LOVE it or hate it, the wreck of the Whitsunday Magic in Pioneer Bay is a curiosity many can't ignore; but wildlife advocates are warning of the detrimental effects of increased visitors to the wreck.
The steel three-masted schooner sank while moored at a Shute Harbour jetty in 2011. It was re-floated and moored in Pioneer Bay before getting into trouble again during severe storms, and became stuck in the mud in early 2013.
The wreck has significantly increased recreational boat traffic to the west of Pigeon Island in Pioneer bay and tourist operators frequent that part of the bay multiple times a day on jet-skis, in a jet boat and an amphibious duck.
Reef Catchments coast and biodiversity officer Olivia Brodhurst has identified Cannonvale Beach as a nesting site for the "vulnerable” listed flatback turtle and acknowledged an increase in water craft in the vicinity could affect marine life.
"(Our) main messages for users of the area now would be to avoid going over the seagrass beds where turtles and dugong are feeding. Go slow in nearby waters and if you see a stranded or injured animal, including a turtle floating for an extended time, call the RSPCA,” she said.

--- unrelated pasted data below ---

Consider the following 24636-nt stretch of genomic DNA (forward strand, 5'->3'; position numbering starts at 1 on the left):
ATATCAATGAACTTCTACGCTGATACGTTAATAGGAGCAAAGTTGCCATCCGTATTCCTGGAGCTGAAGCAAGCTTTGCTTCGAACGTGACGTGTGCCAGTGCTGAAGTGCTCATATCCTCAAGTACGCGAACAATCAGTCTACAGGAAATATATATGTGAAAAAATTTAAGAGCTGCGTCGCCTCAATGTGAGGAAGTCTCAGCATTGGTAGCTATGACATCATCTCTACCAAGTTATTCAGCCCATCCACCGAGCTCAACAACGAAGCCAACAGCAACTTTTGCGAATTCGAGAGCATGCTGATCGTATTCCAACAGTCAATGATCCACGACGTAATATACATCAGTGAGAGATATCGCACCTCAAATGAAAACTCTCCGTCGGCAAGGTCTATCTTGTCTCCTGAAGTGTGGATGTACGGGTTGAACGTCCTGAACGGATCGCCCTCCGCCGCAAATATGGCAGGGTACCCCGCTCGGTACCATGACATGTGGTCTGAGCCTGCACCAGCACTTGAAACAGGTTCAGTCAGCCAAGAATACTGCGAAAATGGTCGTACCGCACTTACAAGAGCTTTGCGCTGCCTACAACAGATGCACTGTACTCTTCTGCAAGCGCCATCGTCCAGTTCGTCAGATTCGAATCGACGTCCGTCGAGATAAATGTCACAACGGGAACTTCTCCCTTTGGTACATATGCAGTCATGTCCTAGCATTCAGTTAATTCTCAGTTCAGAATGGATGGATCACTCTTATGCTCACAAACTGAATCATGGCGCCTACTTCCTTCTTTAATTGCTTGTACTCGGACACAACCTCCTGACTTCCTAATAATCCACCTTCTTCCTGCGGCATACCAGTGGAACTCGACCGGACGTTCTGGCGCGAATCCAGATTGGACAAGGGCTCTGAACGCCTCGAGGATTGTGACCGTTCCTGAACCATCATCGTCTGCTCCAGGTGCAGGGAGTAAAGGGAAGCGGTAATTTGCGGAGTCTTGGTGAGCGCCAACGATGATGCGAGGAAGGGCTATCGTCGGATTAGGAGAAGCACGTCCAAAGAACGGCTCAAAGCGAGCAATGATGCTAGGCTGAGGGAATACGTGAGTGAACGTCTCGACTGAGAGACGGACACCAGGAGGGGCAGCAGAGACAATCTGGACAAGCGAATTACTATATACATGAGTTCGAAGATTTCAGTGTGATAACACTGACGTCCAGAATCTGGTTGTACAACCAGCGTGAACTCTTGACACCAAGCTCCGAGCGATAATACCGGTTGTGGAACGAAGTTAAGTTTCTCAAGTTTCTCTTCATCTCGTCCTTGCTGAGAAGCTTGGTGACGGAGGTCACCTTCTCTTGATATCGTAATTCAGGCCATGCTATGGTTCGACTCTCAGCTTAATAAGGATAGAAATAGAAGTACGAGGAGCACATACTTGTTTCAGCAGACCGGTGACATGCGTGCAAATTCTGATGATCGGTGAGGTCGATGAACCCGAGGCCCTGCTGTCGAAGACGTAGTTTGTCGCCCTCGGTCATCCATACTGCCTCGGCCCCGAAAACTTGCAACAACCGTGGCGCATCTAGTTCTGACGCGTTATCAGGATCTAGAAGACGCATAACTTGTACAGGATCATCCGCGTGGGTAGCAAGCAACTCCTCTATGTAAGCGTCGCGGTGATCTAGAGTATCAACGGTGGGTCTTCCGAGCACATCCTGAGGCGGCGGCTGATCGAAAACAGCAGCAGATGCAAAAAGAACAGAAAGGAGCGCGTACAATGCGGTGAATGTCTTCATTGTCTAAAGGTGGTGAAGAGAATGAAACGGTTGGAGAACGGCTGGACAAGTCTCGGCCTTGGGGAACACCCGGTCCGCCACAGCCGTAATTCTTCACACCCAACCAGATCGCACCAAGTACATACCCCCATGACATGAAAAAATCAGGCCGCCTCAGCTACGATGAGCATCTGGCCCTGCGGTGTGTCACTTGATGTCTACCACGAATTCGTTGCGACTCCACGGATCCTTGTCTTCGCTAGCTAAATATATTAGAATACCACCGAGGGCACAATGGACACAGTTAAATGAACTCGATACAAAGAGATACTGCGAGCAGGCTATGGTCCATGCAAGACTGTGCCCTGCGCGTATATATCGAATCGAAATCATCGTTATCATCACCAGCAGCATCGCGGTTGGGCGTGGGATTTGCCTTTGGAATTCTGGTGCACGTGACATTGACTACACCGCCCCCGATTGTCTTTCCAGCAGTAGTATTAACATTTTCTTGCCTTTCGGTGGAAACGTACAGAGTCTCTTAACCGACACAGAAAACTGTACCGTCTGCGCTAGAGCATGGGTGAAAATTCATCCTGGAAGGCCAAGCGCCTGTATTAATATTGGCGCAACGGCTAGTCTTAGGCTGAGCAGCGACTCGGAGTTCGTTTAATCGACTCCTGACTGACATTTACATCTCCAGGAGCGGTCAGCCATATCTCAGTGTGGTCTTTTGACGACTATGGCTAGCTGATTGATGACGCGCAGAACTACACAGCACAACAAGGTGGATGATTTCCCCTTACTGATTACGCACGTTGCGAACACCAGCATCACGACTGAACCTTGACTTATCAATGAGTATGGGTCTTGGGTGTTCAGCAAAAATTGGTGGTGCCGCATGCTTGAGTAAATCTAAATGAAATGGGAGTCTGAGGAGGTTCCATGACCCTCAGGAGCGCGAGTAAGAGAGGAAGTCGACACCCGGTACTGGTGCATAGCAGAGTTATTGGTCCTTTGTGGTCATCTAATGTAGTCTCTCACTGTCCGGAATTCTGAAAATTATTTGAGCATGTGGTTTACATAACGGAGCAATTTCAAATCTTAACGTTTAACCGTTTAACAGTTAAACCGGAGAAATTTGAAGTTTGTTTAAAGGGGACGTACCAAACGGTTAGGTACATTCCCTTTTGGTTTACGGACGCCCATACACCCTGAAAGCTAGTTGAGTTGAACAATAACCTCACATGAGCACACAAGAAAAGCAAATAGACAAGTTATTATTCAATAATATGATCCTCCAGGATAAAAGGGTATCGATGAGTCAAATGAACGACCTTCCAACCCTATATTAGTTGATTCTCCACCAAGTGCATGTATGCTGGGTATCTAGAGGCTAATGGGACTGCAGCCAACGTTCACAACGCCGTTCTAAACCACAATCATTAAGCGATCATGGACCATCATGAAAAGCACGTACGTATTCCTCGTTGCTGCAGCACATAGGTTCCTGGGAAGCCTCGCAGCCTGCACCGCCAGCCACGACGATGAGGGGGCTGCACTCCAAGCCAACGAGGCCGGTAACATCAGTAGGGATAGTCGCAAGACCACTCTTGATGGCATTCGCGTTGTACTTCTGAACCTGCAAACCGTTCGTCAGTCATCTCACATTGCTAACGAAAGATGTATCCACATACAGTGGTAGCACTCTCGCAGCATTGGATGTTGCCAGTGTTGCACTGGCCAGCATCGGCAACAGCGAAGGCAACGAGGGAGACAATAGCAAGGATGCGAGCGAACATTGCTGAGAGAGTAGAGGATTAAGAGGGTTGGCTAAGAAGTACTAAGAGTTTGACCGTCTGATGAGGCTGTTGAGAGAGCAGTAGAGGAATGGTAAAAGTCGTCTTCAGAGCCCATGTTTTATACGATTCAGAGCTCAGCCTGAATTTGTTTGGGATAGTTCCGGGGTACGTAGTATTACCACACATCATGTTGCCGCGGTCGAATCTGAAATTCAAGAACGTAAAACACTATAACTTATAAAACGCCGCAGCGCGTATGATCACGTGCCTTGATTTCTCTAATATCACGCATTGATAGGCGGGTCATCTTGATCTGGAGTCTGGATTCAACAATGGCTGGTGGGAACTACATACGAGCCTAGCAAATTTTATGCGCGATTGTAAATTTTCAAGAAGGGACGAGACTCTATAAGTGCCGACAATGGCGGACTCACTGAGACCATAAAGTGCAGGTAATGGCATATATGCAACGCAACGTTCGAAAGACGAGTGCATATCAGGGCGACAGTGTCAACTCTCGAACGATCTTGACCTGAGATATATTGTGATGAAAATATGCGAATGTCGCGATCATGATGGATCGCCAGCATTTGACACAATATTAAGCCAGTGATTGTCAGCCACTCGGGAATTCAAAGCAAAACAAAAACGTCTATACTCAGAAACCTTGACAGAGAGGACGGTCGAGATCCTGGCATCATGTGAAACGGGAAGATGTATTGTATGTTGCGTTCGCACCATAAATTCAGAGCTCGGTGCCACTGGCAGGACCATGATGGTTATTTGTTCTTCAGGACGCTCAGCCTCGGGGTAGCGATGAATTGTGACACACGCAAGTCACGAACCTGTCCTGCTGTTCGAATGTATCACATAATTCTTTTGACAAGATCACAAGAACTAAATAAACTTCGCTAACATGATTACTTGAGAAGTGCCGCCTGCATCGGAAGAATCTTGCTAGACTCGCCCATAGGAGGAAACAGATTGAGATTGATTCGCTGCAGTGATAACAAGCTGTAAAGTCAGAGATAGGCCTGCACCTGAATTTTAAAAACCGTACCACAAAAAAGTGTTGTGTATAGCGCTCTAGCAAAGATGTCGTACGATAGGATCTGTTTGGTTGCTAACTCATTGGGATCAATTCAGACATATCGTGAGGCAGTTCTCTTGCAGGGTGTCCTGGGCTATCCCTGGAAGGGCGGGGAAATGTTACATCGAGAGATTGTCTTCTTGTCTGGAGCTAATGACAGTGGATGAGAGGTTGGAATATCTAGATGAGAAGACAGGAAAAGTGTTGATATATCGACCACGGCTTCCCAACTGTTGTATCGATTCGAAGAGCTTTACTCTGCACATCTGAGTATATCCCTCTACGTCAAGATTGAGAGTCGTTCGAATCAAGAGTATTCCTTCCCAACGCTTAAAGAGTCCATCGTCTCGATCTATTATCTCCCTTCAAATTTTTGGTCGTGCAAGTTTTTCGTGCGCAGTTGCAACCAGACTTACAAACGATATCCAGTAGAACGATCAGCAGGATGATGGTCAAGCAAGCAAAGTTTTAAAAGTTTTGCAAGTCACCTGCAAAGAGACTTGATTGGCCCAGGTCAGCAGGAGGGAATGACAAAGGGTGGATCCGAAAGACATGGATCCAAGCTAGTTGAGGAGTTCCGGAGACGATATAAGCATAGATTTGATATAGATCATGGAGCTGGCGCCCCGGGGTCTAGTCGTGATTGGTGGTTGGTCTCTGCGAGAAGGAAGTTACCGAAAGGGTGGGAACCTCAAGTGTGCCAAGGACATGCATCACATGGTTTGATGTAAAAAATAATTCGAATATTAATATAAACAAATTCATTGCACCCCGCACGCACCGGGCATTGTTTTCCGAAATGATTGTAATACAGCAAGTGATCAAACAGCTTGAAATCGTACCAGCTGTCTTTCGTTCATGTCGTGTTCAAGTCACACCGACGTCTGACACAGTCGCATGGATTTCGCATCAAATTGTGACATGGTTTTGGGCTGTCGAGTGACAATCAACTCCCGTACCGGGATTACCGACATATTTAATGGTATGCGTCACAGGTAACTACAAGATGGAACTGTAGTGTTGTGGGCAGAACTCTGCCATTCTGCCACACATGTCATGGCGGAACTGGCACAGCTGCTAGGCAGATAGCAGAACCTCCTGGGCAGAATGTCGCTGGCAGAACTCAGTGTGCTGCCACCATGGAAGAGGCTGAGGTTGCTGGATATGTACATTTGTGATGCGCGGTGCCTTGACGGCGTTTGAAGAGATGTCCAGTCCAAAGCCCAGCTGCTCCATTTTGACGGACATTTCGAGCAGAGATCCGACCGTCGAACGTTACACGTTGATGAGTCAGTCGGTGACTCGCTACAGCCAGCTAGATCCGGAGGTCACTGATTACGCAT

Ms Brodhurst said 15% of turtles stranded in Queensland were related to boat strike and reported dugong trails had recently been seen in the seagrass beds near Pigeon Island and the mammals were being monitored.
Libby Edge, from Eco Barge, said information on turtle numbers around the Whitsundays was limited due to the lack of studies into the animals.
However, she said Pioneer Bay was a "heavy use” area for turtles and dugong feeding on the seagrass.
"But we have only had a few boat strikes in the area,” she said.
A Transport and Main Roads spokesperson said the wreck "does not pose an imminent threat to the environment”.
Pioneer Jetboat director Broden Warne said since he has been operating tours in Pioneer Bay there had "definitely” not been a decrease in turtle numbers.
"Dugong are naturally shy creatures (but) we do see them in Pioneer Bay,” he said.
"Some days we will see over 50 turtles in half an hour. We don't want to do anything to hurt the seagrass, why would we?”
Whitsunday Regional councillor Jan Clifford has heard the full gamut of opinion about the Whitsunday Magic.
Cr Clifford said it was only a matter of time before the wreck deteriorated to a point that forced its removal.
At the same time she described it as a "majestic” part of the Whitsundays.
The Great Barrier Reef Marine Park Authority said the wreck of the Magic fell outside the marine park and therefore didn't come under its jurisdiction.
"(The) GBRMPA does not have any direct habitat use studies in this specific area; however, we would encourage all vessel operators in shallow water to 'look out for those below',” a GBRMPA statement read.
The GBRMPA advised boat and jet-ski users of the area around the wreck they could minimise their impact by:
Being alert and watching for turtles and dugongs at all times
Reducing vessel speed to minimise the risk of collision in areas where turtles and dugongs have been sighted
In addition both the GBRMPA and Reef Catchments urged boaties to use the Eye On the Reef app to report wildlife sightings.
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